And so we finally get round to seeing some of Jack’s past that has so curiously been alluded to throughout the series. Not only that, it looks like the genesis of the “miracle” is explained too…
SPOILER WARNING FOR EPISODE 6…
‘Immortal Sins’, the third episode written by Jane Espenson, opens in Ellis Island 1927, where millions of immigrants came to America. Captain Jack is on the hunt for his impersonator Angelo Colasanto (played by Daniele Favilli) but after hitting it off they decide to co-habit. And it’s not long until their proximity leads to some raunchy scenes that haven’t been “banned” this time.
The pace has rather been kicked out of the first quarter of this week’s installment with the relationship between the two explored – but it’s all the more rather lovely for it. Their story, told via flashback, is reminiscent of the excellent Torchwood stories ‘To the Last Man’ and ‘Out of Time’ (also dealing with love and the past) and is genuinely touching.
We fear, however, that those who complained about certain scenes of man-on-man romping in Episode 3 will be getting their OfCom redial buttons pressed once more as Jack and Angelo express themselves physically…
It’s not all lurve though! The couple make for a daring duo as they find some alien action in downtown Manhattan (where Harkness decides to become The Doctor complete with sassy companion). We should also tease that fans of The Sarah Jane Adventures will find much to enjoy here; whilst Jack also directly references the events of the Doctor Who story ‘Parting of the Ways’, when Rose begat the Time Agent his special powers.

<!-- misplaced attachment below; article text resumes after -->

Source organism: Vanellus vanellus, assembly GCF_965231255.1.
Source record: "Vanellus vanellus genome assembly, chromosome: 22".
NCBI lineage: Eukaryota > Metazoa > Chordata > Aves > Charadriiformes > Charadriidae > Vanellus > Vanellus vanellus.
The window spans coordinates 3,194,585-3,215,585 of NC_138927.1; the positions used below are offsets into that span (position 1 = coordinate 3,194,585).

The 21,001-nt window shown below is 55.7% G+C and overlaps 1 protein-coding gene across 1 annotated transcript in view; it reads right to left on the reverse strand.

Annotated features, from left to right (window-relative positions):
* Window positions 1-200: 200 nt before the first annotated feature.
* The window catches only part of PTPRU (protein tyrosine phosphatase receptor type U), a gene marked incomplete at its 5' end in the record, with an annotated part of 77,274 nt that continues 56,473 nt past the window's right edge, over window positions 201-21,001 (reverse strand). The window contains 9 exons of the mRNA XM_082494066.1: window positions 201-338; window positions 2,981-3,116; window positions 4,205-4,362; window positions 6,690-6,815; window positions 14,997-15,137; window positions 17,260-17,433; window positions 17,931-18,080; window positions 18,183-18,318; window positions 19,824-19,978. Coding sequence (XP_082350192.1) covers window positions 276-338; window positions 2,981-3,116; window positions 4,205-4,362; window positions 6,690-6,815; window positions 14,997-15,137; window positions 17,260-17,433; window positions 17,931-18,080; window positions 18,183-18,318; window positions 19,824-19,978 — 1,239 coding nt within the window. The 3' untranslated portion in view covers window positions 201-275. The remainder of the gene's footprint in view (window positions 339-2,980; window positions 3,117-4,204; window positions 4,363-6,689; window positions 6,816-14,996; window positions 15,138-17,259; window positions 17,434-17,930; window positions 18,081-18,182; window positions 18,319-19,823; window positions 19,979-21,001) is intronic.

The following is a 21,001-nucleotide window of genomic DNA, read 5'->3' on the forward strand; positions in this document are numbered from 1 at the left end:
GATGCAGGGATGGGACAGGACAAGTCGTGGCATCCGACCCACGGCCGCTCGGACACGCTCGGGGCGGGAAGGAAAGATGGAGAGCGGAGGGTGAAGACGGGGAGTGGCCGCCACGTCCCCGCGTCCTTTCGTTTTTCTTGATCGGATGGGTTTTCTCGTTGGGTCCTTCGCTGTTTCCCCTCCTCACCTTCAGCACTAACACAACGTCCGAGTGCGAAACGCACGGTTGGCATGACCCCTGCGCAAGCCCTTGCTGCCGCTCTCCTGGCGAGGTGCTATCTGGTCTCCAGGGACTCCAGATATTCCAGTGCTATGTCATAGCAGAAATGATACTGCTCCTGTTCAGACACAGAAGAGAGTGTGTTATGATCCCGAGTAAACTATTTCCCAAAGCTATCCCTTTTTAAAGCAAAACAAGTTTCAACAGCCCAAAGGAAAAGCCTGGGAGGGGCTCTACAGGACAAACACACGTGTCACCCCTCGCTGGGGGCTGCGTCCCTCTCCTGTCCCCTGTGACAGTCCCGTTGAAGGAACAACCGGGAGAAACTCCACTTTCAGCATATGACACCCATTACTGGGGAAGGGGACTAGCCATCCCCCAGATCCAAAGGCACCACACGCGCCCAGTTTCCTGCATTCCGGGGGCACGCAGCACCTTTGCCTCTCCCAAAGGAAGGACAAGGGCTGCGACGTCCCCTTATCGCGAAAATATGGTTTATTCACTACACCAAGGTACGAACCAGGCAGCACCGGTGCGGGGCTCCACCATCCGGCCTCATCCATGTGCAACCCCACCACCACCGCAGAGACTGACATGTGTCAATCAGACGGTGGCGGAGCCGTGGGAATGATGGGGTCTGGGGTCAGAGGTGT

But Jack’s time in the 1920s leads to his unique properties being noticed, leading to an horrific torture scene that we’re surprised the BBC are letting through. It’s Biblical in its staging and, just to further emphasise Jack’s Jesus-like qualities (a facet explored in Series One’s ‘End of Days’), we’re even presented with his feet being cleaned of his blood.
John Barrowman isn’t often endowed much range with Captain Jack, but we really do witness the full gamut of his range this week; from the effortless charm-meister to the amusing arrogant arse to sensitive lover. This is the classic Jack Harkness we grew to love in Doctor Who (well, sans lover). But we also get to see the disturbing and brutal side of the ‘hero’ in the frankly upsetting conversations with Gwen Cooper.
As we saw last week, someone has Gwen’s family and have demanded that Jack is delivered to them. The Welsh beauty is quick to oblige thus leading to some immensely hurtful and shocking words between the two “friends”. These scenes may prove too much for some fans and we sense an Ianto-esque moment where many fans of the show will feel aggrieved.
It has to be said, however, that it’s brilliant stuff from the pair of them, particularly when Gwen reveals some startlingly honest information about how she enjoyed the horror of Torchwood; admitting she “loved it” whilst her colleagues dying made her feel “important”. Again, it’s about as near the knuckle as you can get and recalls some of the horrible honesty witnessed in Russell T Davies’ Doctor Who tales ‘Midnight’ and ‘Turn Left’ where family members and friends turned on one another.
‘Immortal Sins’ reminds us why Torchwood is unique; it envelopes varying genres (romance, thriller and sci-fi), straddles tones (with laughs and gasps abound), jumps generations and delivers characters we genuinely care about (in this episode anyway). Oh, and yet again, another ending that’ll have your jaw feeling the effects of gravity.
Airs at 9pm on Thursday 25th August 2011 on BBC One (UK) and at 10pm on Friday 19th August 2011 on Starz (US).